maya deren – the very eye of night (1958)

“The laws of macro- and microcosm are alike. Travel in the interior is as a voyage in outer space: we must in each case burst past the circumference of our surface – our here-space and now-time – and, cut loose from the anchorage of an absolute, fixed center, enter worlds where the relationship of parts is the sole gravity. When the sun sets, the stars become apparent; when our eyes close out the light to sleep, there rises in the night-eye the constellation by which sleep-walkers plot their incalculable accuracies. By day we move according to desire and decision; by night Noctambulo advances without moving, led by the twins Gemini (as the eyes are twins or as the I of night is twin to that of day). It is by the dark geometry of such celestial navigation that the day‘s erratic negotiations are corrected and reconciled into the total orbits of our lives.

The film is in the negative. The blackness of night erases all horizon and, released from the leveling pressure of this plane, the movements both of the dancers and of the camera become as four-dimensional and directional as those of birds in air or fish in water.”

– Maya Deren: Chamber Films, program notes for a presentation, 1960

maya deren Eye-of-Night_1
#Title: The Very Eye of Night
#Director: Maya Deren
#Year of Production: 1958
#Duration: 00:15:00
#Choregraphy: Antony Tudor, Metropolitan Opera Ballet School
#Dancers / Actors: Philp Salem, Rosemary Williams, Richard Englund, Richard Sandifer, Don Freisinger, Patricia Ferrier, Barbara Levin, Bud Bready, Genaro Gomez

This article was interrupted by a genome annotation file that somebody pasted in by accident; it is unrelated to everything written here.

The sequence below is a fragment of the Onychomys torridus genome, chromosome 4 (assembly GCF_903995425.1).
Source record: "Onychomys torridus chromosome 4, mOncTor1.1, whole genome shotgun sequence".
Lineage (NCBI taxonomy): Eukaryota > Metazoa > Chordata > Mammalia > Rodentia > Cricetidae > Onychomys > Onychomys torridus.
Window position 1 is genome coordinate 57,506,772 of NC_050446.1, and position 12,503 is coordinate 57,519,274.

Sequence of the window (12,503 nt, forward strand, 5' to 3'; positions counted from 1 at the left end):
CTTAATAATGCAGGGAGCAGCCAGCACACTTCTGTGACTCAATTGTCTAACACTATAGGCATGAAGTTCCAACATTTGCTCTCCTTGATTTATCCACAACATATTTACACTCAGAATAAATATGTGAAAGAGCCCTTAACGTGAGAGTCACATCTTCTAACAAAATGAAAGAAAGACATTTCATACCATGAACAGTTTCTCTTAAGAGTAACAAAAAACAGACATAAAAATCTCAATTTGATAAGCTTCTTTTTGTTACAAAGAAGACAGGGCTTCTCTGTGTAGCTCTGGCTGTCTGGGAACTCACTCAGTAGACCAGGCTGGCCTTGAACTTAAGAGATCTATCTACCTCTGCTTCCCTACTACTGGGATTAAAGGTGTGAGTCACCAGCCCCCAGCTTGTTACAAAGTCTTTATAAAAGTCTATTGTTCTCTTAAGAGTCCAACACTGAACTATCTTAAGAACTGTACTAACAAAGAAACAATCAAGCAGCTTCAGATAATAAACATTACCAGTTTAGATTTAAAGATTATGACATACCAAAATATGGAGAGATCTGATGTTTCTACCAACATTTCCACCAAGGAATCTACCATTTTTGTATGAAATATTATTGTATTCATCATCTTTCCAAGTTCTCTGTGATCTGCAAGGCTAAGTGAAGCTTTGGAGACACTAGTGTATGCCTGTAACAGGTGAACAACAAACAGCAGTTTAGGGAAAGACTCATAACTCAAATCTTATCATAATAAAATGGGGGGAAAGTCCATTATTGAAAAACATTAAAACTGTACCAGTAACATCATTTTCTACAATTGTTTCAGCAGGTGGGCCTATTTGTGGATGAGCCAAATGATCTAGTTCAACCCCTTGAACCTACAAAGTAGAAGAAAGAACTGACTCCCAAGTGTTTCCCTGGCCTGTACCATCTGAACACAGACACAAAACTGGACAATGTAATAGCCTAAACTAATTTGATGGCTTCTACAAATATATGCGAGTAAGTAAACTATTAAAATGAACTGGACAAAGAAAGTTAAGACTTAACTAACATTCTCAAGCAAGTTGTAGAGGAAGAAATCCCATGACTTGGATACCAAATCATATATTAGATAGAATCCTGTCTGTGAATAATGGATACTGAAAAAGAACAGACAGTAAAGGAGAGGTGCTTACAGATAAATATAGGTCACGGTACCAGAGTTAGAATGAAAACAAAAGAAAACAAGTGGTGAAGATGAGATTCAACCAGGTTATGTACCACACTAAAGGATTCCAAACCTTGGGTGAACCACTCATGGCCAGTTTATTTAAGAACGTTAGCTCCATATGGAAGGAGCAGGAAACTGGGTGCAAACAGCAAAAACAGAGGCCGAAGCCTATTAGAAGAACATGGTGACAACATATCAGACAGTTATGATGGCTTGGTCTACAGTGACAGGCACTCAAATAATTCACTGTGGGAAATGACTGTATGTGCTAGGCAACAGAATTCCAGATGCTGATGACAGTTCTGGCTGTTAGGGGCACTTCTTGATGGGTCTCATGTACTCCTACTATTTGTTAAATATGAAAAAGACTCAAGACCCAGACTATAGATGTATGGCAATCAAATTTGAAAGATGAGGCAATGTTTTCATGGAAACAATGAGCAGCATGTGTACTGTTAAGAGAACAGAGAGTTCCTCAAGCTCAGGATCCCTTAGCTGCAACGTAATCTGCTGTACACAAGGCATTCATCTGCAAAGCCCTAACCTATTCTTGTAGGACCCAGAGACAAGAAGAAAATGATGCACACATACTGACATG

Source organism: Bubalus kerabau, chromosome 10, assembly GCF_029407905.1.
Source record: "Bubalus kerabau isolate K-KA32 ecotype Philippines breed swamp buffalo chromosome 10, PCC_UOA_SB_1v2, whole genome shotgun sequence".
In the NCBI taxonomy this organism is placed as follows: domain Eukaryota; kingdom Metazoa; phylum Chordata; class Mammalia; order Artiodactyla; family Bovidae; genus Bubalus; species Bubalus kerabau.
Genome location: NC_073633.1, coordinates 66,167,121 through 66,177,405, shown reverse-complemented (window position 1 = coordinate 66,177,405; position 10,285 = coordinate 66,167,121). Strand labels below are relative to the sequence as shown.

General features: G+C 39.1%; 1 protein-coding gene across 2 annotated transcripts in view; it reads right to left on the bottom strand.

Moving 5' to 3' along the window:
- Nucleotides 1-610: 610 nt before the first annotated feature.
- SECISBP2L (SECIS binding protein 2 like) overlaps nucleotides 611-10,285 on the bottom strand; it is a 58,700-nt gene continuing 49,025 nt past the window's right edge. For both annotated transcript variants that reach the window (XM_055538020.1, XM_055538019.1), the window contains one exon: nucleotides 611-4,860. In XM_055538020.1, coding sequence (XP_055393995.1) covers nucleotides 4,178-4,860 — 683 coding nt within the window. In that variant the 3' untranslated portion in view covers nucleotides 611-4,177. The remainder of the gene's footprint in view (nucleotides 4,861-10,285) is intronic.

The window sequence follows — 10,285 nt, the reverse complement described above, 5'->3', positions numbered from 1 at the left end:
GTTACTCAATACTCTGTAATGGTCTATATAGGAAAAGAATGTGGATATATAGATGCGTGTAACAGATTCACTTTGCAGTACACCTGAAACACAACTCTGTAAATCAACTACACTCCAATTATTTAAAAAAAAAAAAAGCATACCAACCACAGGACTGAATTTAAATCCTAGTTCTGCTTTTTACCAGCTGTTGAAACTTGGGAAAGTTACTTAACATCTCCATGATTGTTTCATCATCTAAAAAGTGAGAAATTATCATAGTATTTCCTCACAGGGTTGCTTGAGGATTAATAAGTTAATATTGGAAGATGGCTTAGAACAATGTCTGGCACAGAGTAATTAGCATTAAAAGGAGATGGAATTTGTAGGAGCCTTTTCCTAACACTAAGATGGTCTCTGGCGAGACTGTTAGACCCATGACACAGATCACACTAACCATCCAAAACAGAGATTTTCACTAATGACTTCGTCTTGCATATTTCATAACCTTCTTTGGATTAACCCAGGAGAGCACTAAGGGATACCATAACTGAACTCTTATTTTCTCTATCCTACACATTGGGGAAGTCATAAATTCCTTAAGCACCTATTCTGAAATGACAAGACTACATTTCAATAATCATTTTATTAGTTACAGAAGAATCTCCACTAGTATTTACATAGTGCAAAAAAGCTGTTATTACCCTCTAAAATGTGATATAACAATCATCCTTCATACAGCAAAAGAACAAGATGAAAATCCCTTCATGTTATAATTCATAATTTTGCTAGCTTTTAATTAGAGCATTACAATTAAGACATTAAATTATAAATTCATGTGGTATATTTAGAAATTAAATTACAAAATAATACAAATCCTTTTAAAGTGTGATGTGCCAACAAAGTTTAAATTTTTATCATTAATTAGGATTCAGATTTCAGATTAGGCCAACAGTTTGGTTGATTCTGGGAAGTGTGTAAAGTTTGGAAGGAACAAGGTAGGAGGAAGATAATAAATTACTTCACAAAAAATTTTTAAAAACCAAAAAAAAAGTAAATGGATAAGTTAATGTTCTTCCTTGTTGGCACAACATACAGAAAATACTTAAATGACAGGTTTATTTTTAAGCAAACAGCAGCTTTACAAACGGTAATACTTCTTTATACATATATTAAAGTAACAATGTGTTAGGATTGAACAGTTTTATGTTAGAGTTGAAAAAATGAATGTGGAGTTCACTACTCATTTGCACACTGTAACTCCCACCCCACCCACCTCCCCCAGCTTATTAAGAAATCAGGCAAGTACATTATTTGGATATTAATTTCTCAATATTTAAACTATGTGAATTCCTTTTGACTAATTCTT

#Camera: Maya Deren
#Editing: Maya Deren
#Foley Assistance: Harrison Starr
#Sound: Louis and Bebe Barron
#Music: Teiji Ito

 

sviatoslav richter plays liszt’s transcendental études

A selection of my favourites from Liszt’s Transcendental  series, recorded in Prague on June 10, 1956 and broadcast on Czech Radio.

Tracklisting with times:
00:00 – Étude No. 1 (Preludio)
00:58 – Étude No. 2 (untitled – Molto vivace)
02:52 – Étude No. 3 (Paysage)
08:29 – Étude No. 5 (Feux Follets)
12:03 – Étude No. 11 (Harmonies du Soir)

Heartbreaker Franz Liszt circa 1860 (Franz Hanfstaengl/Wikimedia)

Heartbreaker Franz Liszt circa 1860 (Franz Hanfstaengl/Wikimedia)

“On a snowy day in Berlin, two days after Christmas 1841, Franz Liszt strode out onto the stage at the Berliner Singakademie concert hall. He sat at his grand piano in profile, beads of sweat forming on his forehead. He was 30 years old, at the height of his ability, and he was about to unleash a mania—a mania not in the sense of “Beatlemania”, or any of the other relatively mild musical obsessions, but a mania viewed as a truly contagious, dangerous medical condition that would affect women in Germany, Italy, France, Austria, and elsewhere.

“Using his whole body—his undulating eyebrows, his wild arms, even his swaying hips—Liszt dove into Händel’s “Fugue in E minor” with vigor and unfettered confidence, keeping perfect tempo and playing entirely from memory. It was the start of the phenomenon later called “Lisztomania,” and the women in the audience went mad.”